- Golubkov VS, Boyd S, Savinov AY, Chekanov AV, Osterman AL, Remacle A, Rozanov DV, Doxsey SJ, Strongin AY: Membrane type-1 matrix metalloproteinase (MT1-MMP) exhibits an important intracellular cleavage function and causes chromosome instability. J Biol Chem. 2005, 280: 25079-25086. 10.1074/jbc.M502779200View ArticlePubMedGoogle Scholar
- Cao J, Chiarelli C, Kozarekar P, Adler HL: Membrane type 1-matrix metalloproteinase promotes human prostate cancer invasion and metastasis. Thromb Haemost. 2005, 93: 770-778.PubMedGoogle Scholar
- Daja MM, Niu X, Zhao Z, Brown JM, Russell PJ: Characterization of expression of matrix metalloproteinases and tissue inhibitors of metalloproteinases in prostate cancer cell lines. Prostate Cancer Prostatic Dis. 2003, 6: 15-26. 10.1038/sj.pcan.4500609View ArticlePubMedGoogle Scholar
- Sroka IC, Nagle RB, Bowden GT: Membrane-type 1 matrix metalloproteinase is regulated by sp1 through the differential activation of AKT, JNK, and ERK pathways in human prostate tumor cells. Neoplasia. 2007, 9: 406-417. 10.1593/neo.07193PubMed CentralView ArticlePubMedGoogle Scholar
- Gamell C, Osses N, Bartrons R, Ruckle T, Camps M, Rosa JL, Ventura F: BMP2 induction of actin cytoskeleton reorganization and cell migration requires PI3-kinase and Cdc42 activity. J Cell Sci. 2008, 121: 3960-3970. 10.1242/jcs.031286View ArticlePubMedGoogle Scholar
- Vlecken DH, Bagowski CP: LIMK1 and LIMK2 are important for metastatic behavior and tumor cell-induced angiogenesis of pancreatic cancer cells. Zebrafish. 2009, 6: 433-439. 10.1089/zeb.2009.0602View ArticlePubMedGoogle Scholar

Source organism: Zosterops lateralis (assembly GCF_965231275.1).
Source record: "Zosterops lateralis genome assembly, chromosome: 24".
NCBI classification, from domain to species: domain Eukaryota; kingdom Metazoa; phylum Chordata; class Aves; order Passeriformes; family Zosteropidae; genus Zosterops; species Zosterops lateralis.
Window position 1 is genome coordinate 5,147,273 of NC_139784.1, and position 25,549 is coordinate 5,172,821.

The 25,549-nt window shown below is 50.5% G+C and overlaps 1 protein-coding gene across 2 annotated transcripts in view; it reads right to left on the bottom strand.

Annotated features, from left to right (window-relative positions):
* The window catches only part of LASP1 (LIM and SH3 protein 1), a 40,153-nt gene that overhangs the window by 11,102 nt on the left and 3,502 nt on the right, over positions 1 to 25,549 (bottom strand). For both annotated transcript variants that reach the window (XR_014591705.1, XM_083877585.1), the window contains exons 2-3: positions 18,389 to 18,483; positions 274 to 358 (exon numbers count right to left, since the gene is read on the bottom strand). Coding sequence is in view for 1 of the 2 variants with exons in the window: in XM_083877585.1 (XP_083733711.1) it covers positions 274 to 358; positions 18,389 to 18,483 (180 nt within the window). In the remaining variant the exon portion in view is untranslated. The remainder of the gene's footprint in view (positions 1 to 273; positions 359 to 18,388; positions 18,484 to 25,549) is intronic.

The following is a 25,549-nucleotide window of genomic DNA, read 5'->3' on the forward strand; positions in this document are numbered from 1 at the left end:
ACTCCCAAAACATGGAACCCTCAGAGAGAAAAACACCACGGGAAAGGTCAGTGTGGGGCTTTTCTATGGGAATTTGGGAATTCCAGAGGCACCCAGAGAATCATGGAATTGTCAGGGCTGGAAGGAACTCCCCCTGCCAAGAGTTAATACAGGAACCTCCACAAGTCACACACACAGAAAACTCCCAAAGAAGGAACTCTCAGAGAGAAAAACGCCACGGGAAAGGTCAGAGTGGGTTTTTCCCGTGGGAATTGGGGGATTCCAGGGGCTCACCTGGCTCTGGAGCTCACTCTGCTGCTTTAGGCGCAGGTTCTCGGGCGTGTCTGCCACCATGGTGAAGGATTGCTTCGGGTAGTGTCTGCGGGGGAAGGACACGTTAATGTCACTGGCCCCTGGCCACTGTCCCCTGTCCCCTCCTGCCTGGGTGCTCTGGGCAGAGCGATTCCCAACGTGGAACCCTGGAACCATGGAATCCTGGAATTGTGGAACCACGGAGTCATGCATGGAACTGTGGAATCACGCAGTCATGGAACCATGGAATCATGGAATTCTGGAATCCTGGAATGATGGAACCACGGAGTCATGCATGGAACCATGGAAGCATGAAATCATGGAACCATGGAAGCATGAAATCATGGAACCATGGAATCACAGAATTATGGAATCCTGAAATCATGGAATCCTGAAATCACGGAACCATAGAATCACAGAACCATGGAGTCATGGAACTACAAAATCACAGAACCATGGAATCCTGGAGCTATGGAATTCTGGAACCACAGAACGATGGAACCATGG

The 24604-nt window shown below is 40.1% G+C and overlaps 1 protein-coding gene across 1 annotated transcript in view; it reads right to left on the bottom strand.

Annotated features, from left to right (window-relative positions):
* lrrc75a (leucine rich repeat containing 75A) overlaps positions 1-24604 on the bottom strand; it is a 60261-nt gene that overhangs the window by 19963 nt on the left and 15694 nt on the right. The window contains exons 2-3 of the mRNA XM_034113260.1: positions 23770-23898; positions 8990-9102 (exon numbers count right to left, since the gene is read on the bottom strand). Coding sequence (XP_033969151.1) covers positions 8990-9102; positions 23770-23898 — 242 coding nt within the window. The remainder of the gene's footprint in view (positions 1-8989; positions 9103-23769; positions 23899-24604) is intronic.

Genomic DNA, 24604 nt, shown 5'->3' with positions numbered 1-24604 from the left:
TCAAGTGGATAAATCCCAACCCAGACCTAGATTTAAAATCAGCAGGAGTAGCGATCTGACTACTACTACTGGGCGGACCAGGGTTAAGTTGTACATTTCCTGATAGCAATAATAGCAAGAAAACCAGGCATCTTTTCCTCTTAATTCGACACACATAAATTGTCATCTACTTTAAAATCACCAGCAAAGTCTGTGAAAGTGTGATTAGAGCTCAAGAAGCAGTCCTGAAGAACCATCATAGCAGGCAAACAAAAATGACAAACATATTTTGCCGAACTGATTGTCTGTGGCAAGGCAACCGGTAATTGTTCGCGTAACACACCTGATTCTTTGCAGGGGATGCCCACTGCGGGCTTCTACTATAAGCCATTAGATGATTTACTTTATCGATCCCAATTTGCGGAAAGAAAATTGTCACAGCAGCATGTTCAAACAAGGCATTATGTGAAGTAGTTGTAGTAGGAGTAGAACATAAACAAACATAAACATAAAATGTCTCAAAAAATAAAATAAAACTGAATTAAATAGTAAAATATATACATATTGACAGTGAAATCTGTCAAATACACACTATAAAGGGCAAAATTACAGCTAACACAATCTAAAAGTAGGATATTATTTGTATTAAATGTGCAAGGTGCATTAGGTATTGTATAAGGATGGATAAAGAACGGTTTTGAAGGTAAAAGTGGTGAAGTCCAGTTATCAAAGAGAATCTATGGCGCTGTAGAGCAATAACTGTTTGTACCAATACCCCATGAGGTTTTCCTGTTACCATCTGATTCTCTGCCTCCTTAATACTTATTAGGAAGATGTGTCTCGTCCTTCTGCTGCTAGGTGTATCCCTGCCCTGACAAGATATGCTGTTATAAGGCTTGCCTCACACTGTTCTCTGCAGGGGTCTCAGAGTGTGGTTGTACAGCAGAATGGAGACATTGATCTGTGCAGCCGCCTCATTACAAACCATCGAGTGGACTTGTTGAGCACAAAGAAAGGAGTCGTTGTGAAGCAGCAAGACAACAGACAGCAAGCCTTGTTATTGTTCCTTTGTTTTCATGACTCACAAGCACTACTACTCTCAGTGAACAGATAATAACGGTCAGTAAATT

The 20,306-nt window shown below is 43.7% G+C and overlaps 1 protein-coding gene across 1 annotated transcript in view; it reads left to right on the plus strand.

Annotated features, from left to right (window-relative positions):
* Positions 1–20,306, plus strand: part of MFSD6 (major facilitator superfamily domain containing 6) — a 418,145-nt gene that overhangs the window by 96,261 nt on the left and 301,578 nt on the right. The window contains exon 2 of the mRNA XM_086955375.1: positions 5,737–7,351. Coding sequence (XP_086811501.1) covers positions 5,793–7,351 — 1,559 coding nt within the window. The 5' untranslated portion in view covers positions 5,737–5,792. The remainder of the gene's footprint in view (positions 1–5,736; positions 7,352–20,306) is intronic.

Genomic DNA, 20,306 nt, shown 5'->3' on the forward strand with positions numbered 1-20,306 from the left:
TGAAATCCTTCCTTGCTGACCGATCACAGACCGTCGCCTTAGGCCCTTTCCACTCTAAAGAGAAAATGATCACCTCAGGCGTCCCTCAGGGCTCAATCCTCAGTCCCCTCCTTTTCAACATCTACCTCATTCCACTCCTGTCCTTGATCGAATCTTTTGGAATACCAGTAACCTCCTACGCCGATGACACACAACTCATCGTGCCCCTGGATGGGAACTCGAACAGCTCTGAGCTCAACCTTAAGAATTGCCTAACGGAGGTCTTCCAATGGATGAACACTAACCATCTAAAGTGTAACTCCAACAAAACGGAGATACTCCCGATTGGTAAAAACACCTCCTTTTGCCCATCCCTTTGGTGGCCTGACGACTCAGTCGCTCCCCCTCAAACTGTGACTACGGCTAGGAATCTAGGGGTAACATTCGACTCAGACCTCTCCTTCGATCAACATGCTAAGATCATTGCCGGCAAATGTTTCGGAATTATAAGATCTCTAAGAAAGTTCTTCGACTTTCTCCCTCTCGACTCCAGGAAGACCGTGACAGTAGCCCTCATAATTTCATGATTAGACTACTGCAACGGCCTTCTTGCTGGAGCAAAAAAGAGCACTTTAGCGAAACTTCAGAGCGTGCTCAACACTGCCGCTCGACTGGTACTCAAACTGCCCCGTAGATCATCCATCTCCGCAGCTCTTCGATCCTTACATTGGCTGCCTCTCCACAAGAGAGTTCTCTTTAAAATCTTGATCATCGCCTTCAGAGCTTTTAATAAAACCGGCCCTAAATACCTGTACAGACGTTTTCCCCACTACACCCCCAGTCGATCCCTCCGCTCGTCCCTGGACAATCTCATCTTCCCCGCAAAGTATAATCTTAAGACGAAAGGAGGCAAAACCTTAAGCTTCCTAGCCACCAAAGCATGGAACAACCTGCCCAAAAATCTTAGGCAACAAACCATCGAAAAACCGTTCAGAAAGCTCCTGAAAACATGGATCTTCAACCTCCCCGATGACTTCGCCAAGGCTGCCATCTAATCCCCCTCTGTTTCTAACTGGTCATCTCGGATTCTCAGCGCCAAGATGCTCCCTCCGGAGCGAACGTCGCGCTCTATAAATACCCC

- Rosel D, Brabek J, Tolde O, Mierke CT, Zitterbart DP, Raupach C, Bicanova K, Kollmannsberger P, Pankova D, Vesely P, Folk P, Fabry B: Up-regulation of Rho/ROCK signaling in sarcoma cells drives invasion and increased generation of protrusive forces. Mol Cancer Res. 2008, 6: 1410-1420. 10.1158/1541-7786.MCR-07-2174View ArticlePubMedGoogle Scholar
- Mishima T, Naotsuka M, Horita Y, Sato M, Ohashi K, Mizuno K: LIM-kinase is critical for the mesenchymal-to-amoeboid cell morphological transition in 3D matrices. Biochem Biophys Res Commun. 392: 577-581.Google Scholar
- Lin T, Zeng L, Liu Y, DeFea K, Schwartz MA, Chien S, Shyy JY: Rho-ROCK-LIMK-cofilin pathway regulates shear stress activation of sterol regulatory element binding proteins. Circ Res. 2003, 92: 1296-1304. 10.1161/01.RES.0000078780.65824.8BView ArticlePubMedGoogle Scholar
- Rosso S, Bollati F, Bisbal M, Peretti D, Sumi T, Nakamura T, Quiroga S, Ferreira A, Caceres A: LIMK1 regulates Golgi dynamics, traffic of Golgi-derived vesicles, and process extension in primary cultured neurons. Mol Biol Cell. 2004, 15: 3433-3449. 10.1091/mbc.E03-05-0328PubMed CentralView ArticlePubMedGoogle Scholar
- Nishimura Y, Yoshioka K, Bernard O, Bereczky B, Itoh K: A role of LIM kinase 1/cofilin pathway in regulating endocytic trafficking of EGF receptor in human breast cancer cells. Histochem Cell Biol. 2006, 126: 627-638. 10.1007/s00418-006-0198-xView ArticlePubMedGoogle Scholar
This article is published under license to BioMed Central Ltd. This is an Open Access article distributed under the terms of the Creative Commons Attribution License (http://creativecommons.org/licenses/by/2.0), which permits unrestricted use, distribution, and reproduction in any medium, provided the original work is properly cited.